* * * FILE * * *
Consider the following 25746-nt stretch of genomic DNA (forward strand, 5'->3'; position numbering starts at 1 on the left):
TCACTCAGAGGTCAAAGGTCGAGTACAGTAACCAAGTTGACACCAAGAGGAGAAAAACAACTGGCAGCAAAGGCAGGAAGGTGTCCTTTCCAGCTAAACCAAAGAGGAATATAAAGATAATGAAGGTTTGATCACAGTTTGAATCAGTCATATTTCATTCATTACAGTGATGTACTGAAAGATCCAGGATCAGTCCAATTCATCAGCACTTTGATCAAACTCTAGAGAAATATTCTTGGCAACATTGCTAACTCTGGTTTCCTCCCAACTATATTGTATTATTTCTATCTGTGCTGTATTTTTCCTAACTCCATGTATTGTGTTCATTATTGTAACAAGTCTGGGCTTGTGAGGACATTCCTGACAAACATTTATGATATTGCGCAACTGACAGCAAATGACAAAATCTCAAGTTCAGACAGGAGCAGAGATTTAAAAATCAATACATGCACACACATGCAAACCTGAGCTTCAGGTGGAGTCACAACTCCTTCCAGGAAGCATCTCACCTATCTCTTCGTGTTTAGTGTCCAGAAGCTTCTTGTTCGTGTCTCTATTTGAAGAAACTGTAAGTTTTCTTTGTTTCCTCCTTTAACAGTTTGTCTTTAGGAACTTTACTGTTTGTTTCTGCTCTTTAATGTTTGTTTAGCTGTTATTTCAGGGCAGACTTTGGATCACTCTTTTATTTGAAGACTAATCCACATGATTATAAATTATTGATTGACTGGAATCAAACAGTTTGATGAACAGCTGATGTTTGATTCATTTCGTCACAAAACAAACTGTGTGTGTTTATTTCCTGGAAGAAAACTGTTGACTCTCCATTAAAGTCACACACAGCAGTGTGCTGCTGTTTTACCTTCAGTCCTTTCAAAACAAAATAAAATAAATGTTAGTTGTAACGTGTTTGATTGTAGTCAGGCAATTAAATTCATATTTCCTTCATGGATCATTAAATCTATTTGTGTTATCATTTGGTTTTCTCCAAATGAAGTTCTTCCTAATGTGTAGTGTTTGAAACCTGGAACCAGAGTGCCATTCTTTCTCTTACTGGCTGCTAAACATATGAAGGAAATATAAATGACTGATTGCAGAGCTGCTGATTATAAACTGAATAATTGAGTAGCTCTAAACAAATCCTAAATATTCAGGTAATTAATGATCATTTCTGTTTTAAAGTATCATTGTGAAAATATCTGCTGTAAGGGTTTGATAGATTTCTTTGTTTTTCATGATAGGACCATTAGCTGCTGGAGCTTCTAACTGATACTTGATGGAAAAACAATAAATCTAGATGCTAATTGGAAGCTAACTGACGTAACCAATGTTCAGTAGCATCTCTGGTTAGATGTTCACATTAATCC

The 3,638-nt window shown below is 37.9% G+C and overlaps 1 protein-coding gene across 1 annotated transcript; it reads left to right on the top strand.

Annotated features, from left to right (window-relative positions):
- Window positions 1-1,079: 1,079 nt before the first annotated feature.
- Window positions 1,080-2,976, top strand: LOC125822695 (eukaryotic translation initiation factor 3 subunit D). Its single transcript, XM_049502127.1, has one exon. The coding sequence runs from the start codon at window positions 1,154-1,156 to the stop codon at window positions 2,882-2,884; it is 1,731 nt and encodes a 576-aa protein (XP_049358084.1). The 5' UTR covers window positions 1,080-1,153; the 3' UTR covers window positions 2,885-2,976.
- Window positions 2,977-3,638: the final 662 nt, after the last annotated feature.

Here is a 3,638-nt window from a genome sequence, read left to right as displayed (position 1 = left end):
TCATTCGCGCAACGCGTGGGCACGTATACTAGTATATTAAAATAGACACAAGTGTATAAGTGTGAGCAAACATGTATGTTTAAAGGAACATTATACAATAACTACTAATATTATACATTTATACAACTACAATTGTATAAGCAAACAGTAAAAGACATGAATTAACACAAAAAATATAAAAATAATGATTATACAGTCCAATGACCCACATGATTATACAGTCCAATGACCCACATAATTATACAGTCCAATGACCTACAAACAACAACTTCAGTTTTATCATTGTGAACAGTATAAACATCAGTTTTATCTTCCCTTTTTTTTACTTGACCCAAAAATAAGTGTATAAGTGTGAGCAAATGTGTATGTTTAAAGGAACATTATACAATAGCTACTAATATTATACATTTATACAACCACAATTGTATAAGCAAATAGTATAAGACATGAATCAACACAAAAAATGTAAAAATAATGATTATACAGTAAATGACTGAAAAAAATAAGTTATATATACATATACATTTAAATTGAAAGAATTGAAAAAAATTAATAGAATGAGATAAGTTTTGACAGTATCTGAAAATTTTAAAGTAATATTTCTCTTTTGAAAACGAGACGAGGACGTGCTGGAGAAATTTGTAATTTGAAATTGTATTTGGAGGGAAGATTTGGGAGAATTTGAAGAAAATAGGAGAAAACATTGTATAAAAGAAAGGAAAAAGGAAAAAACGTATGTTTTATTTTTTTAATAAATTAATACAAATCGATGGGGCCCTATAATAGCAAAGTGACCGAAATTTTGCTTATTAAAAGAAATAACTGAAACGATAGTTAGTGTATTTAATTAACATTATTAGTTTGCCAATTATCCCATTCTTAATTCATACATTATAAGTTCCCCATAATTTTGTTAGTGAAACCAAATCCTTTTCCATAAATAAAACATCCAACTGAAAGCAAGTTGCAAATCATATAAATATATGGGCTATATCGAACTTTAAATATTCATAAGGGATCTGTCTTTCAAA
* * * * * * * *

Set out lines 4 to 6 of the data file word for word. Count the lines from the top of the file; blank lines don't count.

Annotated features, from left to right (window-relative positions):
- Window positions 1-1,079: 1,079 nt before the first annotated feature.
- Window positions 1,080-2,976, top strand: LOC125822695 (eukaryotic translation initiation factor 3 subunit D). Its single transcript, XM_049502127.1, has one exon. The coding sequence runs from the start codon at window positions 1,154-1,156 to the stop codon at window positions 2,882-2,884; it is 1,731 nt and encodes a 576-aa protein (XP_049358084.1). The 5' UTR covers window positions 1,080-1,153; the 3' UTR covers window positions 2,885-2,976.